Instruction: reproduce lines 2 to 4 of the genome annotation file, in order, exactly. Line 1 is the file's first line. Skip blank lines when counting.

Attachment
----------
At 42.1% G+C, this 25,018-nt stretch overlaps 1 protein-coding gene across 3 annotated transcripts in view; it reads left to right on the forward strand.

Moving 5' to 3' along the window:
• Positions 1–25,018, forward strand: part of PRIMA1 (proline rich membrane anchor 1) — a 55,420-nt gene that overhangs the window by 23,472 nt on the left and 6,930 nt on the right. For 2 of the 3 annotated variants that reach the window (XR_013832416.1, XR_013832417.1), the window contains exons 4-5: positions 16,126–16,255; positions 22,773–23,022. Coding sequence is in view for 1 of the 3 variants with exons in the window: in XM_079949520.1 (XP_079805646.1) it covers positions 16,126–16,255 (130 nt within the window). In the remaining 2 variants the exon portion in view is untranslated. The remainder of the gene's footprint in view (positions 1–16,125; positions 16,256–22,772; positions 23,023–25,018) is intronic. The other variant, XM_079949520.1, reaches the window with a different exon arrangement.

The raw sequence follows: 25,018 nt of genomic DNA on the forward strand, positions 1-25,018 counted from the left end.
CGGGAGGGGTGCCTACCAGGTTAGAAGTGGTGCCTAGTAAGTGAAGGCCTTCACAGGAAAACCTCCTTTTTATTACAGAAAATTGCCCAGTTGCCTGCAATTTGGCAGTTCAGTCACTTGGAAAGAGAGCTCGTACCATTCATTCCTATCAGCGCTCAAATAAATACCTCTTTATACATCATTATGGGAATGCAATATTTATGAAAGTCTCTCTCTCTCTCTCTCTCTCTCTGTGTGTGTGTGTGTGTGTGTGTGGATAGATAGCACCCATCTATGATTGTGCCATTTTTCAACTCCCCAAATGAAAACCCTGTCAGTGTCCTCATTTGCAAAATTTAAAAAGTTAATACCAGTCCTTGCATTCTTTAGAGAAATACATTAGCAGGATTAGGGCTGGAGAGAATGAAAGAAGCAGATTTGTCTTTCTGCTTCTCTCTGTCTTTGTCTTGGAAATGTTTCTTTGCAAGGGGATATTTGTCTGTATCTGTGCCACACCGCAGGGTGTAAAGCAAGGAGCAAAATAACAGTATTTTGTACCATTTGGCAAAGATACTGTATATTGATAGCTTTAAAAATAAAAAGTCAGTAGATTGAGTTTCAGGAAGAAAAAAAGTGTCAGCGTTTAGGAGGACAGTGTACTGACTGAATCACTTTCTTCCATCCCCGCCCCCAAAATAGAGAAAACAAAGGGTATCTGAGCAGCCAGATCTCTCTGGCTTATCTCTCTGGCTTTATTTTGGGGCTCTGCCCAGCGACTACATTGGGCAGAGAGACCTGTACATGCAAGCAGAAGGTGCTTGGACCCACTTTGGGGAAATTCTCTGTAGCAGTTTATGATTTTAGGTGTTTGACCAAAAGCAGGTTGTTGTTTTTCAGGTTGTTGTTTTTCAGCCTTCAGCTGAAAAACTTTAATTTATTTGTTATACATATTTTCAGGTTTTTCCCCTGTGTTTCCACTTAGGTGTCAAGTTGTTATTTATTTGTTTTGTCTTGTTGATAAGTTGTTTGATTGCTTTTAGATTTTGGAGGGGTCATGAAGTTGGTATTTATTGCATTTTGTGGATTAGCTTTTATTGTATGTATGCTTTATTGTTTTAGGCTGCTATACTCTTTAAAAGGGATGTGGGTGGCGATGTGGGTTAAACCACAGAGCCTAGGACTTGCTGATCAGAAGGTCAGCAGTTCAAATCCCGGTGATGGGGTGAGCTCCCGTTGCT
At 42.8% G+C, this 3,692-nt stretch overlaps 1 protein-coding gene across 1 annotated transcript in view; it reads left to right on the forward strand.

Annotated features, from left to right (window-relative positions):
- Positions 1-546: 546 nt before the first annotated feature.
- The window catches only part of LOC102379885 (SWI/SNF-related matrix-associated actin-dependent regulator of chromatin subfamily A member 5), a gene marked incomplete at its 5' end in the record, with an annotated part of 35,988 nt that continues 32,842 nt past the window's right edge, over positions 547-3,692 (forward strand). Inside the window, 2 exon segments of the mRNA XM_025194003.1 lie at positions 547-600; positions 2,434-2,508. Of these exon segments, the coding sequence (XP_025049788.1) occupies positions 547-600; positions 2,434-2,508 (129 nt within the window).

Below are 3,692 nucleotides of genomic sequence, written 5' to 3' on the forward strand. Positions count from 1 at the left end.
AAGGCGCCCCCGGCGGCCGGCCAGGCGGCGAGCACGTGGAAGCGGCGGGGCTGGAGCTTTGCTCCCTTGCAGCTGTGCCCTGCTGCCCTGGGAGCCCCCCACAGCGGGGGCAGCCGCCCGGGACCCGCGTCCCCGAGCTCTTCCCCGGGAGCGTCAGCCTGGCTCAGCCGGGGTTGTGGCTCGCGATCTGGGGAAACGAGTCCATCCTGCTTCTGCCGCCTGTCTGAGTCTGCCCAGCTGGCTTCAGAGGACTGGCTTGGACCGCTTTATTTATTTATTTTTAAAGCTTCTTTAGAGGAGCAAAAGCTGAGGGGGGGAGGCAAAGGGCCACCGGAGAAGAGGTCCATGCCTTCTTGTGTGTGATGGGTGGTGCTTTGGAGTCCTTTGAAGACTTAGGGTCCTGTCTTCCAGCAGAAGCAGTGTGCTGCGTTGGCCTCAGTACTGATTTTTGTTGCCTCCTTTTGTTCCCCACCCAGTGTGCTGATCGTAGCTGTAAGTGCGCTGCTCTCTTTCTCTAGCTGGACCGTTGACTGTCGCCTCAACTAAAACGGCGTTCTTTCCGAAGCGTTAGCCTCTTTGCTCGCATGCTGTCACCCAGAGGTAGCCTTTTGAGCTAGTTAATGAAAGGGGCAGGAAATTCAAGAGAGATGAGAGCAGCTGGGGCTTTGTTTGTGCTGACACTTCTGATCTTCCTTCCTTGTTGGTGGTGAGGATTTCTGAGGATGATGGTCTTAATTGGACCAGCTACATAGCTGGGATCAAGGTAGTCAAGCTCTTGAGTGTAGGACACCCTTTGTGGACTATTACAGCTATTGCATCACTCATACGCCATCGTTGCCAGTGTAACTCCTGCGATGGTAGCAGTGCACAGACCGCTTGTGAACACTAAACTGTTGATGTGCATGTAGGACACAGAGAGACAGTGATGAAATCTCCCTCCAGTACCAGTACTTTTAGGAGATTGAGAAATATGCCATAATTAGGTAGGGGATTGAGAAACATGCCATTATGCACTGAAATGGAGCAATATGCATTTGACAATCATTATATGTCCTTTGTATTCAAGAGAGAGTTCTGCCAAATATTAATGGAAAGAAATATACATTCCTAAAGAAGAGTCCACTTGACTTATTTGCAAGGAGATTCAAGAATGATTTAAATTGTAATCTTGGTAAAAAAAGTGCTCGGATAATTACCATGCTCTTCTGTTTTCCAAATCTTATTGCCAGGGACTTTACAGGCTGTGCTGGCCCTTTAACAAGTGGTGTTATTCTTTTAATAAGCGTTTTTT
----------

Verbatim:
Moving 5' to 3' along the window:
• Positions 1–25,018, forward strand: part of PRIMA1 (proline rich membrane anchor 1) — a 55,420-nt gene that overhangs the window by 23,472 nt on the left and 6,930 nt on the right. For 2 of the 3 annotated variants that reach the window (XR_013832416.1, XR_013832417.1), the window contains exons 4-5: positions 16,126–16,255; positions 22,773–23,022. Coding sequence is in view for 1 of the 3 variants with exons in the window: in XM_079949520.1 (XP_079805646.1) it covers positions 16,126–16,255 (130 nt within the window). In the remaining 2 variants the exon portion in view is untranslated. The remainder of the gene's footprint in view (positions 1–16,125; positions 16,256–22,772; positions 23,023–25,018) is intronic. The other variant, XM_079949520.1, reaches the window with a different exon arrangement.

The raw sequence follows: 25,018 nt of genomic DNA on the forward strand, positions 1-25,018 counted from the left end.